28/10/2015 - Permalink

Many people are quitting smoking, but more quitters would lift 6,000 people in Shropshire out of poverty

Related topics: Community / Health


In recent years there has been a huge reduction in smoking. However, for those who remain, smoking costs fall largely on those who can least afford it.

New figures from Action on Smoking and Health (ASH) show that, of the 29,000 households in Shropshire that include an adult smoker, 9,974 are below the poverty line.

An estimated 6,000 people could be lifted out of poverty if they quit smoking, including 1,090 children. On average, households that include a smoker spend £2,158 a year on tobacco.

Most smokers start smoking as teenagers, and after a year of smoking 85% say they would find it difficult to quit.

Smokers often try to quit many times before they are successful, but those on low incomes face particular barriers as they are more likely to live in communities where smoking rates are high. These smokers often need more support than others to successfully quit.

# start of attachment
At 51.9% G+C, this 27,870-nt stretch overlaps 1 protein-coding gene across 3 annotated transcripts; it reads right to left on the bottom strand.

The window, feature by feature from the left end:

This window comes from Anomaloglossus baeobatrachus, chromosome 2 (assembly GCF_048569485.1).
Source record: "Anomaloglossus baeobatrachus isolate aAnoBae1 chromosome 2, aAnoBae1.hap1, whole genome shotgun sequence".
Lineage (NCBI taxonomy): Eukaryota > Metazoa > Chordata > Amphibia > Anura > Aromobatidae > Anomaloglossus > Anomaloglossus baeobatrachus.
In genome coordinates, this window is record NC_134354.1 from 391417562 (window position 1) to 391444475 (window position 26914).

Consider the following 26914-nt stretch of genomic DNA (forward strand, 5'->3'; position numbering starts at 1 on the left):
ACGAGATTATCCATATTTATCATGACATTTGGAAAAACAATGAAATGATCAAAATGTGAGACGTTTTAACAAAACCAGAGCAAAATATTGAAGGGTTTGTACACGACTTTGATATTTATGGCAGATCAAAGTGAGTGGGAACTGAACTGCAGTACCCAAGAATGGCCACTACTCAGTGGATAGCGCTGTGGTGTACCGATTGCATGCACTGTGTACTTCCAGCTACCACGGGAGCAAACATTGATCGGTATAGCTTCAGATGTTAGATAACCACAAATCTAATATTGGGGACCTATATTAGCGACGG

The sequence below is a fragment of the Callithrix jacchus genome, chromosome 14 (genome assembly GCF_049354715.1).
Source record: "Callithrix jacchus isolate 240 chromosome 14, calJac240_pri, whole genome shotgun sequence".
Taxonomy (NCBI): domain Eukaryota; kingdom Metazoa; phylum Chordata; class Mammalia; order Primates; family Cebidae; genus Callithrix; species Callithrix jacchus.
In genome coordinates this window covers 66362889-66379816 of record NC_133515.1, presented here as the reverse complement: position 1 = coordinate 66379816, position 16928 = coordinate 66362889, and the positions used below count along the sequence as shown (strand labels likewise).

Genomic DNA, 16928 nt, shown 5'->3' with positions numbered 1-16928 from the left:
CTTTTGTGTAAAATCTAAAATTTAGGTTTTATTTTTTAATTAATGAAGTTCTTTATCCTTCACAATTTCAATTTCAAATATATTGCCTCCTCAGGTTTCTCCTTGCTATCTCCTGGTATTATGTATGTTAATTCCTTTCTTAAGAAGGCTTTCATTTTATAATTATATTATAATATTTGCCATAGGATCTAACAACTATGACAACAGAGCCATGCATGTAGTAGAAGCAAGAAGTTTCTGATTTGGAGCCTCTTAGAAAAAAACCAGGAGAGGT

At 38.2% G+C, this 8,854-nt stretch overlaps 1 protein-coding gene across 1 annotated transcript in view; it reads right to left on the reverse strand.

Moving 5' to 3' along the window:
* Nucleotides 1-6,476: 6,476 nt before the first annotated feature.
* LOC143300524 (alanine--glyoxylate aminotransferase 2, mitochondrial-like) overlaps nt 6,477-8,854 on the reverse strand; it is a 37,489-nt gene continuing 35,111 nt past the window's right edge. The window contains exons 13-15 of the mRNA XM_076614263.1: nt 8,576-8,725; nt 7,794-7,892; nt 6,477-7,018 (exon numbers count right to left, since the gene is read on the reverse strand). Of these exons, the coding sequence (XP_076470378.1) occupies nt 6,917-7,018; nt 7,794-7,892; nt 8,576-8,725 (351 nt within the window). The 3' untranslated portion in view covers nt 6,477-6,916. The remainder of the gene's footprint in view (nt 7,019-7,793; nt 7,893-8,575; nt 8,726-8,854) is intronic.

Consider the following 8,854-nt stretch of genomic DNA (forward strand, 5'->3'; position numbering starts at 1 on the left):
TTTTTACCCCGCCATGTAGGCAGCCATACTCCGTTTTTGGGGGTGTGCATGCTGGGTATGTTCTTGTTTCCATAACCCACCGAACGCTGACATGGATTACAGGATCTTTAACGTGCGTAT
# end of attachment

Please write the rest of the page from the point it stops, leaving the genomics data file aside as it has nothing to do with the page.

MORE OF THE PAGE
In Shropshire, ip&e’s Help2Change provides a free stop smoking support programme called Help2Quit. This includes weekly help from a specialist adviser offering behavioural support and medications to assist with quitting. Help2Quit can be accessed at most GP practices, local pharmacies, supermarkets, libraries and other community venues. The services are offered at different days and times to suit individuals.

You can access Help2Quit by phoning Help2Change on 0345 678 9025 or by asking your GP or pharmacist.

Dr Kevin Lewis, Director of Help2Change, said:

“While the health risks of smoking are widely known, the financial impact is often overlooked.

This latest report highlights the cost of smoking to those who can least afford it.

“I’d encourage all smokers thinking of quitting to call our helpline today and take full advantage of the opportunities to quit, that the Help2Quit programme provides.”

Further information

Action on Smoking and Health (ASH) was established in 1971 by the Royal College of Physicians. It is a campaigning public health charity that works to eliminate the harm caused by tobacco.